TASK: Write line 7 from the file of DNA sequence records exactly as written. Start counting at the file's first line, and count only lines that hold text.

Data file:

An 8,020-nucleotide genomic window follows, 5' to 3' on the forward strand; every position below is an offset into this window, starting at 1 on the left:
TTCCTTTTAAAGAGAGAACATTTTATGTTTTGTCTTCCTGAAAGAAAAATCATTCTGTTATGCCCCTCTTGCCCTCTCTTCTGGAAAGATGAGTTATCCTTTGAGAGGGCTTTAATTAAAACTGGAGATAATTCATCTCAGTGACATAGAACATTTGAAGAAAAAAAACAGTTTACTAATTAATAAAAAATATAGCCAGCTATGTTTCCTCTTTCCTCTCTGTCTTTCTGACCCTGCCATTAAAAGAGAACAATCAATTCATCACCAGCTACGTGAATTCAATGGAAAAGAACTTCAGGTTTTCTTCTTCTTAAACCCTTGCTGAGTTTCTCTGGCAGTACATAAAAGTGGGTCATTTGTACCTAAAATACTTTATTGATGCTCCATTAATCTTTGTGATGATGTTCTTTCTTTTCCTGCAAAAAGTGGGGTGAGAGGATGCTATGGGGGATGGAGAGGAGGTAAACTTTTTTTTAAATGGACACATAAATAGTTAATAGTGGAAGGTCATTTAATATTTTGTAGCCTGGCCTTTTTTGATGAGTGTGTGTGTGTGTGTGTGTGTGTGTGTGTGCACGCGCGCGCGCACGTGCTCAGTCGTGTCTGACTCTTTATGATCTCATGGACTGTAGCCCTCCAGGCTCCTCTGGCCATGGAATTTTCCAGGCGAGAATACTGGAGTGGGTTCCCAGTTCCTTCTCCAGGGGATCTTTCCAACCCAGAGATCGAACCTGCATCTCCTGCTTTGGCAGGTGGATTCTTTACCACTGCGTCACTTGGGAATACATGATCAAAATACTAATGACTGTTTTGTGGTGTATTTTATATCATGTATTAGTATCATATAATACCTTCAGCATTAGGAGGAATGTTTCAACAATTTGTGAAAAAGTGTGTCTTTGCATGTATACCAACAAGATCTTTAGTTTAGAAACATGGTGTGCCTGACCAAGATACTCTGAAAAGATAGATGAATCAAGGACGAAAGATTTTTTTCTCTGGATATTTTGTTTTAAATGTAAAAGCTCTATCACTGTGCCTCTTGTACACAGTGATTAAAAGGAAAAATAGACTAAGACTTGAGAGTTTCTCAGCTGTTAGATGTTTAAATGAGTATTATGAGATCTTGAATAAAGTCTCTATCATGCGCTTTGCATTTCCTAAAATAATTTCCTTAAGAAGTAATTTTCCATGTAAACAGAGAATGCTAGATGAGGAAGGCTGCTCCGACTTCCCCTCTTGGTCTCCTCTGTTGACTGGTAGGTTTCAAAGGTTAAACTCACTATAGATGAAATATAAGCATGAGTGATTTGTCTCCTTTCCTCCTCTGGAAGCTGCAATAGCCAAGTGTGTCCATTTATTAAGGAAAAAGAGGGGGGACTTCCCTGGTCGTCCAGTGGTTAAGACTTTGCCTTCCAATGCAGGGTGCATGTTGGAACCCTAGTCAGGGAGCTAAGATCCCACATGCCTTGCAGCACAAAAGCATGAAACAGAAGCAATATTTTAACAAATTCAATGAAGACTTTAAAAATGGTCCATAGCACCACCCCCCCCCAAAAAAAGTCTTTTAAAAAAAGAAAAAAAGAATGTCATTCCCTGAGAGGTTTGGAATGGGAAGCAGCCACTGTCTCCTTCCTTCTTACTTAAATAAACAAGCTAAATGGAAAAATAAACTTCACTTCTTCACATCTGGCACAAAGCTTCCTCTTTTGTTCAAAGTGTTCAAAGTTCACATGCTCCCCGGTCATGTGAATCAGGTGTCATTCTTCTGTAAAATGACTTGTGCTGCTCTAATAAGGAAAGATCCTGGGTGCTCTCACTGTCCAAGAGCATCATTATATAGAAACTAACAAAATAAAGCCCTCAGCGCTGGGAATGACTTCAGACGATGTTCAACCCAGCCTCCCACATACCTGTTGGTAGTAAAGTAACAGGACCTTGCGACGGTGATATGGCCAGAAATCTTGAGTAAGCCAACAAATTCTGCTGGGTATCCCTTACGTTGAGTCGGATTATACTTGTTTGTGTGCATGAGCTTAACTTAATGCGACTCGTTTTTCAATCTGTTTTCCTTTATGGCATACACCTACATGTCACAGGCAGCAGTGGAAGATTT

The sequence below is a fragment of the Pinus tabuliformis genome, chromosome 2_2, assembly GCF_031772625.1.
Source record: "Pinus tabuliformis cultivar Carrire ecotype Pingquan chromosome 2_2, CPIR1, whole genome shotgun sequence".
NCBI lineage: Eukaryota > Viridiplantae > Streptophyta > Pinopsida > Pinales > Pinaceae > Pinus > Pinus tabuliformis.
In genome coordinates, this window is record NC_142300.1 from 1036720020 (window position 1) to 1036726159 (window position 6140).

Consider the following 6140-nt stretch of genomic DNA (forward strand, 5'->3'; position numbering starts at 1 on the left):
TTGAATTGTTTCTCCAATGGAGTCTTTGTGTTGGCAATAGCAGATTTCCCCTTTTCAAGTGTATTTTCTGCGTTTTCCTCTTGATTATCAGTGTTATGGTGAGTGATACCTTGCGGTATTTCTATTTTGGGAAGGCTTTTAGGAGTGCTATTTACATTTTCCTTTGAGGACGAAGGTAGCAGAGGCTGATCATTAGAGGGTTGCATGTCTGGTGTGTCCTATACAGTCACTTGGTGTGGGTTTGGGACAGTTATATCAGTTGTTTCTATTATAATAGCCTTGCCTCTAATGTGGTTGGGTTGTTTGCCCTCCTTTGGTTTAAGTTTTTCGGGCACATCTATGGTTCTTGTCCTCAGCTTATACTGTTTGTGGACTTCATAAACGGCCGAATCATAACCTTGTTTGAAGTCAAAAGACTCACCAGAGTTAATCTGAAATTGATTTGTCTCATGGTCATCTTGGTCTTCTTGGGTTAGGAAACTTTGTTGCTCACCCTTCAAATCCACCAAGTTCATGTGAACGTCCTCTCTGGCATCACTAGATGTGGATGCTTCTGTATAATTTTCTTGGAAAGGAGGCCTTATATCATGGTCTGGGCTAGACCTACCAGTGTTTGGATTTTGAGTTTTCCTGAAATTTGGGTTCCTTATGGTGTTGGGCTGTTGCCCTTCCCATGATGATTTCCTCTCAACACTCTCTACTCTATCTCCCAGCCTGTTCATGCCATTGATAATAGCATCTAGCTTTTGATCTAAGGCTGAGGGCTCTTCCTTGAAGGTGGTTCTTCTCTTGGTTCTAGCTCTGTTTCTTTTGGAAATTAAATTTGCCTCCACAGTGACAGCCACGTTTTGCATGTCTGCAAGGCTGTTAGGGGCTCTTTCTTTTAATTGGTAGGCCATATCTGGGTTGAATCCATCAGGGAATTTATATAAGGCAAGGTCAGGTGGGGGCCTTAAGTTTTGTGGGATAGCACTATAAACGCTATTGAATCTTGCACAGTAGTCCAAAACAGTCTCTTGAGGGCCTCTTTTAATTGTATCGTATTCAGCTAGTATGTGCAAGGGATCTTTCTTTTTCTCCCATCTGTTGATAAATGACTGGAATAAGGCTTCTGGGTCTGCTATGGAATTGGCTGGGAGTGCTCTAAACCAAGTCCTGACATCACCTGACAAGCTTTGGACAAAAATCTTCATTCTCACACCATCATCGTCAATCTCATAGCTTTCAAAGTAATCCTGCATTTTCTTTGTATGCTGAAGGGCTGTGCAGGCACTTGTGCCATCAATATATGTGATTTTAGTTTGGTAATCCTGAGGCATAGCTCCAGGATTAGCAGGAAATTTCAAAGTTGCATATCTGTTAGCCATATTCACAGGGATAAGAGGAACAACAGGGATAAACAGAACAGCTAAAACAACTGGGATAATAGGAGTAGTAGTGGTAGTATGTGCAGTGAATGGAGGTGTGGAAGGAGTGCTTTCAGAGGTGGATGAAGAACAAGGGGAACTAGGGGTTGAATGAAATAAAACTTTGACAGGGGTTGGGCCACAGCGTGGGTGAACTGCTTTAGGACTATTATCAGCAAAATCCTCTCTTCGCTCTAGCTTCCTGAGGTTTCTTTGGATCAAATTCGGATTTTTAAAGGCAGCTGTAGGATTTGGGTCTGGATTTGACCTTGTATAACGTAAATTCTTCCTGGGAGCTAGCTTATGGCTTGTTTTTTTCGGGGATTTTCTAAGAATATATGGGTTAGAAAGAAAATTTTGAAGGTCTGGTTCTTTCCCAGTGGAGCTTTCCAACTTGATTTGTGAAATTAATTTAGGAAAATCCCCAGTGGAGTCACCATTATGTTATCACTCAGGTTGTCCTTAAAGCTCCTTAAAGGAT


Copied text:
Consider the following 6140-nt stretch of genomic DNA (forward strand, 5'->3'; position numbering starts at 1 on the left):